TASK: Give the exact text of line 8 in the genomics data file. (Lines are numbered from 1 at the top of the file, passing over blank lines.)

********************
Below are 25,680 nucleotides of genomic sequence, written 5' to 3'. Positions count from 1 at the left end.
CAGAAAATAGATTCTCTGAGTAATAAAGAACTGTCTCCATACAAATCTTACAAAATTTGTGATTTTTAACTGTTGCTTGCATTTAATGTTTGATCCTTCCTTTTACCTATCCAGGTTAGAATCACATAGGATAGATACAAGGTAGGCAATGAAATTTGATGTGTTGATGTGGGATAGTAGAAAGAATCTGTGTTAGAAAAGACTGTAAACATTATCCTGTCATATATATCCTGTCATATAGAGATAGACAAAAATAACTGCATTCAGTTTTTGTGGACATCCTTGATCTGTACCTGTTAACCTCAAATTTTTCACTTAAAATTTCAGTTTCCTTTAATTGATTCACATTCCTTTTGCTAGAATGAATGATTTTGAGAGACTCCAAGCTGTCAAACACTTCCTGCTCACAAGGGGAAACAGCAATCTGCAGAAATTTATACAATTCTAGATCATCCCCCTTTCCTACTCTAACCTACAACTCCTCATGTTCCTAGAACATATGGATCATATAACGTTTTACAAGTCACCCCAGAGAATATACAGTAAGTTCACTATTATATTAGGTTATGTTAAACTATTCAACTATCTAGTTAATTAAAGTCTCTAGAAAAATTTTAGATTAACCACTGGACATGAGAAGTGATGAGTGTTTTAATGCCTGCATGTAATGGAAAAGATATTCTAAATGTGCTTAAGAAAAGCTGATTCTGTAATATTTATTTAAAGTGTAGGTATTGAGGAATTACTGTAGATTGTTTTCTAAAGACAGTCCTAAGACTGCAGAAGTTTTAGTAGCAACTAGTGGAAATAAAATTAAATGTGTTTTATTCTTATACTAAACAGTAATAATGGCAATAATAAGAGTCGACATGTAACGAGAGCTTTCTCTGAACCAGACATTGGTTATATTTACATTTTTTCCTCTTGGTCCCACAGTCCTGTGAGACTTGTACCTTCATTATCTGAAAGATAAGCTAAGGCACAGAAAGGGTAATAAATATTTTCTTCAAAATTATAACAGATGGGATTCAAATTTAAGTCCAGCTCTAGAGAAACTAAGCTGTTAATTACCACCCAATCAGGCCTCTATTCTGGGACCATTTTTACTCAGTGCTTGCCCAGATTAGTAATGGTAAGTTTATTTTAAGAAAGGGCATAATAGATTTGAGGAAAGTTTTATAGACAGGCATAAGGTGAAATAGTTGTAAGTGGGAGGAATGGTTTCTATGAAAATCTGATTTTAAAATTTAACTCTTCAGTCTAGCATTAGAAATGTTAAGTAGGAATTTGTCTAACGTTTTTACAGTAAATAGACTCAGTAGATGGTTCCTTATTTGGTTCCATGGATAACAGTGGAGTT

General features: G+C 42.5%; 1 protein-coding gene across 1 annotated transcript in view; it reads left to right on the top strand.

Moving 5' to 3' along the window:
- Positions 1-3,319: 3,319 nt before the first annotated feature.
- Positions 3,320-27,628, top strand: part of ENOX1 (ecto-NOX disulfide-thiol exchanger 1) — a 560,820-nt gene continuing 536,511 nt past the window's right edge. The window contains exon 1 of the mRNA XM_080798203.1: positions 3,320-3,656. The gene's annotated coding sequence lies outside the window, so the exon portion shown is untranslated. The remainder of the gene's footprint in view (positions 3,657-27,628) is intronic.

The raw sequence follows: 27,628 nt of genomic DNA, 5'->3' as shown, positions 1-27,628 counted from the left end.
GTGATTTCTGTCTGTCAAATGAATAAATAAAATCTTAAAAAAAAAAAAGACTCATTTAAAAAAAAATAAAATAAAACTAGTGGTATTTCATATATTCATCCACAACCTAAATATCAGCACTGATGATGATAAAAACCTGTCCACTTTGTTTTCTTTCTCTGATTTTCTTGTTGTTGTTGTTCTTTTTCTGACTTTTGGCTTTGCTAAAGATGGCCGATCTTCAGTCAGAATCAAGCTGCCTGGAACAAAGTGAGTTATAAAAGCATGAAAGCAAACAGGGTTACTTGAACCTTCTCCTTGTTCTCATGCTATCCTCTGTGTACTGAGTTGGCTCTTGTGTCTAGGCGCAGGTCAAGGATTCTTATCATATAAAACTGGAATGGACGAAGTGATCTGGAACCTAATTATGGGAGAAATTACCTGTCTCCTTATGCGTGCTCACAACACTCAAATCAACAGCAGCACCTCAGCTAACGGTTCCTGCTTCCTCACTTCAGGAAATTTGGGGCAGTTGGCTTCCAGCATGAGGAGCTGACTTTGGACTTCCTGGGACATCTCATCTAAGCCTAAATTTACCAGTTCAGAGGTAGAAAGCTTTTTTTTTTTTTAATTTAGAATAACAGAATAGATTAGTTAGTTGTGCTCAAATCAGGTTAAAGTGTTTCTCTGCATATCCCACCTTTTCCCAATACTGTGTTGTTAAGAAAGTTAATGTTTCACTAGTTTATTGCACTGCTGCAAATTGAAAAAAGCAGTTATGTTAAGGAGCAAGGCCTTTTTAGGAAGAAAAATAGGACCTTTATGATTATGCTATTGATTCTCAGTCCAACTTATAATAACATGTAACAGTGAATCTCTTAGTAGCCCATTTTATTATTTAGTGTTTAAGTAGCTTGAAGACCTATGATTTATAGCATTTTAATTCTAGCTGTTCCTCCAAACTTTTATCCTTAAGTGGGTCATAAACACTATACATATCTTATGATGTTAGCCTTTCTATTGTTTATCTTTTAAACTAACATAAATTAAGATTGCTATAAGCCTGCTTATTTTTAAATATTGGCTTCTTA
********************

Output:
GTGATTTCTGTCTGTCAAATGAATAAATAAAATCTTAAAAAAAAAAAAGACTCATTTAAAAAAAAATAAAATAAAACTAGTGGTATTTCATATATTCATCCACAACCTAAATATCAGCACTGATGATGATAAAAACCTGTCCACTTTGTTTTCTTTCTCTGATTTTCTTGTTGTTGTTGTTCTTTTTCTGACTTTTGGCTTTGCTAAAGATGGCCGATCTTCAGTCAGAATCAAGCTGCCTGGAACAAAGTGAGTTATAAAAGCATGAAAGCAAACAGGGTTACTTGAACCTTCTCCTTGTTCTCATGCTATCCTCTGTGTACTGAGTTGGCTCTTGTGTCTAGGCGCAGGTCAAGGATTCTTATCATATAAAACTGGAATGGACGAAGTGATCTGGAACCTAATTATGGGAGAAATTACCTGTCTCCTTATGCGTGCTCACAACACTCAAATCAACAGCAGCACCTCAGCTAACGGTTCCTGCTTCCTCACTTCAGGAAATTTGGGGCAGTTGGCTTCCAGCATGAGGAGCTGACTTTGGACTTCCTGGGACATCTCATCTAAGCCTAAATTTACCAGTTCAGAGGTAGAAAGCTTTTTTTTTTTTTAATTTAGAATAACAGAATAGATTAGTTAGTTGTGCTCAAATCAGGTTAAAGTGTTTCTCTGCATATCCCACCTTTTCCCAATACTGTGTTGTTAAGAAAGTTAATGTTTCACTAGTTTATTGCACTGCTGCAAATTGAAAAAAGCAGTTATGTTAAGGAGCAAGGCCTTTTTAGGAAGAAAAATAGGACCTTTATGATTATGCTATTGATTCTCAGTCCAACTTATAATAACATGTAACAGTGAATCTCTTAGTAGCCCATTTTATTATTTAGTGTTTAAGTAGCTTGAAGACCTATGATTTATAGCATTTTAATTCTAGCTGTTCCTCCAAACTTTTATCCTTAAGTGGGTCATAAACACTATACATATCTTATGATGTTAGCCTTTCTATTGTTTATCTTTTAAACTAACATAAATTAAGATTGCTATAAGCCTGCTTATTTTTAAATATTGGCTTCTTA